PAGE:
Uri star Vicky Kaushal: By the end of six months, I was tired of eating
Ectomorph Vicky Kaushal in a candid chat with mid-day talks about how he gained 15 kilos for his upcoming film Uri
It's easy to dislike Vicky Kaushal. Seated before us as he chronicles the process of gaining weight for the Friday release, Uri, the actor instantly passes off as that friend in every group who draws envy, given the food privileges that he affords.
"I don't gain weight, so I can eat anything," he says, digging into a plate of rice as we interrupt his lunch. "Before prepping for the film, I could have any amount of any junk food that I desired, including burgers and pizzas." His fitness sessions too, he confesses, were never compulsive routines around which his days were chalked out. "I didn't have to hit it with vengeance. I'd go to the gym to de-stress, and love to do so in the evenings. Sweating it out after the day is over, going home to shower and then dine with the family, that's the kind of end to a day I enjoy."
Evidently then, ascertaining that the 15 kilos he gained for the film was attributed to muscle mass (and not pizza), employed a fair amount of toil. "I couldn't eat junk food to gain weight. It had to be structured and nutritious meals. By the end of six months, I was tired of eating," says Kaushal, breaking down his six-meal diet, and six-hour training routine for Aditya Dhar's directorial offering.
Waking up to eat
There were three different meal plans put into place to sculpt my body. In the first one, I had to eat six meals a day, which means I had to wake up at 5 am to consume six meals by 12 at night. If I didn't wake up, I missed a meal, and that would reflect on the body. Eating a large portion of carbohydrates and proteins every three hours took a toll on my body. I had to consume a lot of protein, which implies I ate 200 grams each of chicken, fish and mutton, apart from eight eggs, everyday. Such a diet needed to be compensated with a large amount of vegetables, smoothies and juices to keep the body cool. For carbohydrates, I'd have oats and brown rice.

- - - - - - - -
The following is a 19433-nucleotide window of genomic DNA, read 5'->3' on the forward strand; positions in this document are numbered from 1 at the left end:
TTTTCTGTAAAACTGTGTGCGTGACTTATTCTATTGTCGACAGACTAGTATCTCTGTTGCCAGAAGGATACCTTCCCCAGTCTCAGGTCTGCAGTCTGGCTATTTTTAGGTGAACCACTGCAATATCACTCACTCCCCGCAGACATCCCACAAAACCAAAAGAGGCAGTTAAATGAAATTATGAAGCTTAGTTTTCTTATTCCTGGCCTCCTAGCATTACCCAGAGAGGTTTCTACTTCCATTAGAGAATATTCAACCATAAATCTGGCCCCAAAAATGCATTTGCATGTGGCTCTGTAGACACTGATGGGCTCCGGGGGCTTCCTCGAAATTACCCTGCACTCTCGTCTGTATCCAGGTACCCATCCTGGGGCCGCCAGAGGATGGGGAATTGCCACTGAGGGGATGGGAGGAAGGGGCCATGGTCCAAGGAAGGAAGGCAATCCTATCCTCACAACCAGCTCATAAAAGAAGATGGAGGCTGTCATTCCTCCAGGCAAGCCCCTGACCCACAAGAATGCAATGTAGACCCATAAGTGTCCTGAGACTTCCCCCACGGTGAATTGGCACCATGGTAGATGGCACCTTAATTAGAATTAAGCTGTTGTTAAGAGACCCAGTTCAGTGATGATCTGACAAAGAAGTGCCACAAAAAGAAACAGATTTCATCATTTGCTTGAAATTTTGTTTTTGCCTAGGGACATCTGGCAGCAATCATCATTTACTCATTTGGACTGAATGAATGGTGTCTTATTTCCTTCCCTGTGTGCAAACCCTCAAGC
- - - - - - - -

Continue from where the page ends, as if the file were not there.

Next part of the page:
The dreaded Keto diet
I was put on this in the second month of training. Being a true-blue Punjabi, it was very hard for me to think of food without carbs. Mujhe roti chahiye. But the diet was important to cut down my fat percentage. I didn't enjoy this phase too much. I remember direly waiting for it to end.
A six-hour fitness routine
If you want to transform your body, you need to know that it won't happen overnight. You have to put your body into a routine, and only then will it react to your plan. The transformation demanded a lot of discipline. Eating, resting and training was a full -time job that I did for four months. I'd wake up at 6.30 am to go to the gym. We'd do a two-hour weight lifting routine so that I could bulk up. At noon, there was an hour-long Mixed Martial Arts session since the film has hand-to-hand combat sequences too. Finally, we'd have three hours of military training from 7 pm to 10 pm every day. The Sikh Regiment at Cuffe Parade.
Rakesh Udiyar on putting Kaushal on three different diets
Carb + Protein
Initially, my teammates Mangesh Bare and Amol Kyatam, and I, wanted to understand how Vicky's body reacts to the diet I was formulating. It was a six-meal plan, where carbs were included in the first three meals only. I realised that despite eating a lot, he wouldn't gain weight easily. He gained only about four kilos, and then got stagnant.
Vicky wanted to gain muscle mass, not fat. We put him on Keto to get rid of the water retention that could arise owing to the first phase. He needed a lot of energy. He'd consume an 800-calorie smoothie comprising bananas, yogurt and berries, twice a day, before any activity. During this phase, he gained significant weight.
Carbs + Protein
Once we had achieved what we had to with the Keto diet, we introduced carbs again. This kind of play with carbs, what we call carbs-cycle, is an aspect of body-building. It's because of this that he looked strong. So even though he was big, you could see the definition in his abs. That's the kind of look that was required for the part her was set to play.
He trained with me daily. We followed body-builder Dennis James's format, Menace Time Under Tension. In order to make muscles look bigger - a phenomenon we call hypertrophy - we made him lift enough weights to execute eight to 12 repetitions in each set. It was intense.
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